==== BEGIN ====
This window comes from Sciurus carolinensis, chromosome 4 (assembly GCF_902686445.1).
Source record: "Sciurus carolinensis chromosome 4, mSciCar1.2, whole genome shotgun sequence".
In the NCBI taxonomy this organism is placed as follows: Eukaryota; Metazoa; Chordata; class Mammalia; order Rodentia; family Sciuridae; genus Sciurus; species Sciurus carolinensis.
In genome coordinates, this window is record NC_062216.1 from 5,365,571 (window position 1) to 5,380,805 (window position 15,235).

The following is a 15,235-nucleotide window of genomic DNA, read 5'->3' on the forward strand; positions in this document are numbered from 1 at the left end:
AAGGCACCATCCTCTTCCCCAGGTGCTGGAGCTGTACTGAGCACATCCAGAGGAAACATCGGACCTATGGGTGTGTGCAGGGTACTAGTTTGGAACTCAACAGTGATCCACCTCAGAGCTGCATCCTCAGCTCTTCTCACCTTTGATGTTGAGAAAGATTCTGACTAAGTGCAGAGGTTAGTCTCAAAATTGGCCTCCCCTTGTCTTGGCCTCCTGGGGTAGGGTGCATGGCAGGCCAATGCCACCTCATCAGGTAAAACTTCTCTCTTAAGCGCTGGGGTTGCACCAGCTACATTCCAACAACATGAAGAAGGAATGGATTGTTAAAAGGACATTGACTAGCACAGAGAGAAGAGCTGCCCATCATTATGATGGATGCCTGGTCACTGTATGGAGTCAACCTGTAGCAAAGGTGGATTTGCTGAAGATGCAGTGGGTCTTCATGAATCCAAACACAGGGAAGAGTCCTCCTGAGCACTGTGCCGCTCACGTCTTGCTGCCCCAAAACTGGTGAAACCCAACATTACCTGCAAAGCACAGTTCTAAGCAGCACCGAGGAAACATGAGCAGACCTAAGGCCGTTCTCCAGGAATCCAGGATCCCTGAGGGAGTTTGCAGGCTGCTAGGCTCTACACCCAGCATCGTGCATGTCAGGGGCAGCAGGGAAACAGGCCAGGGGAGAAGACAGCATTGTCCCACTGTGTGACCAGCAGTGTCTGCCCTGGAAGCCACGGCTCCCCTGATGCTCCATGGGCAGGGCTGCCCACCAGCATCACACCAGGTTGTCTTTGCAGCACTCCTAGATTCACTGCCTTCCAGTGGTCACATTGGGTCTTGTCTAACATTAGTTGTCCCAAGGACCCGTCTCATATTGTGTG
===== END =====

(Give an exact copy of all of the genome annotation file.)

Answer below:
This window comes from Sciurus carolinensis, chromosome 4 (assembly GCF_902686445.1).
Source record: "Sciurus carolinensis chromosome 4, mSciCar1.2, whole genome shotgun sequence".
In the NCBI taxonomy this organism is placed as follows: Eukaryota; Metazoa; Chordata; class Mammalia; order Rodentia; family Sciuridae; genus Sciurus; species Sciurus carolinensis.
In genome coordinates, this window is record NC_062216.1 from 5,365,571 (window position 1) to 5,380,805 (window position 15,235).

The following is a 15,235-nucleotide window of genomic DNA, read 5'->3' on the forward strand; positions in this document are numbered from 1 at the left end:
AAGGCACCATCCTCTTCCCCAGGTGCTGGAGCTGTACTGAGCACATCCAGAGGAAACATCGGACCTATGGGTGTGTGCAGGGTACTAGTTTGGAACTCAACAGTGATCCACCTCAGAGCTGCATCCTCAGCTCTTCTCACCTTTGATGTTGAGAAAGATTCTGACTAAGTGCAGAGGTTAGTCTCAAAATTGGCCTCCCCTTGTCTTGGCCTCCTGGGGTAGGGTGCATGGCAGGCCAATGCCACCTCATCAGGTAAAACTTCTCTCTTAAGCGCTGGGGTTGCACCAGCTACATTCCAACAACATGAAGAAGGAATGGATTGTTAAAAGGACATTGACTAGCACAGAGAGAAGAGCTGCCCATCATTATGATGGATGCCTGGTCACTGTATGGAGTCAACCTGTAGCAAAGGTGGATTTGCTGAAGATGCAGTGGGTCTTCATGAATCCAAACACAGGGAAGAGTCCTCCTGAGCACTGTGCCGCTCACGTCTTGCTGCCCCAAAACTGGTGAAACCCAACATTACCTGCAAAGCACAGTTCTAAGCAGCACCGAGGAAACATGAGCAGACCTAAGGCCGTTCTCCAGGAATCCAGGATCCCTGAGGGAGTTTGCAGGCTGCTAGGCTCTACACCCAGCATCGTGCATGTCAGGGGCAGCAGGGAAACAGGCCAGGGGAGAAGACAGCATTGTCCCACTGTGTGACCAGCAGTGTCTGCCCTGGAAGCCACGGCTCCCCTGATGCTCCATGGGCAGGGCTGCCCACCAGCATCACACCAGGTTGTCTTTGCAGCACTCCTAGATTCACTGCCTTCCAGTGGTCACATTGGGTCTTGTCTAACATTAGTTGTCCCAAGGACCCGTCTCATATTGTGTG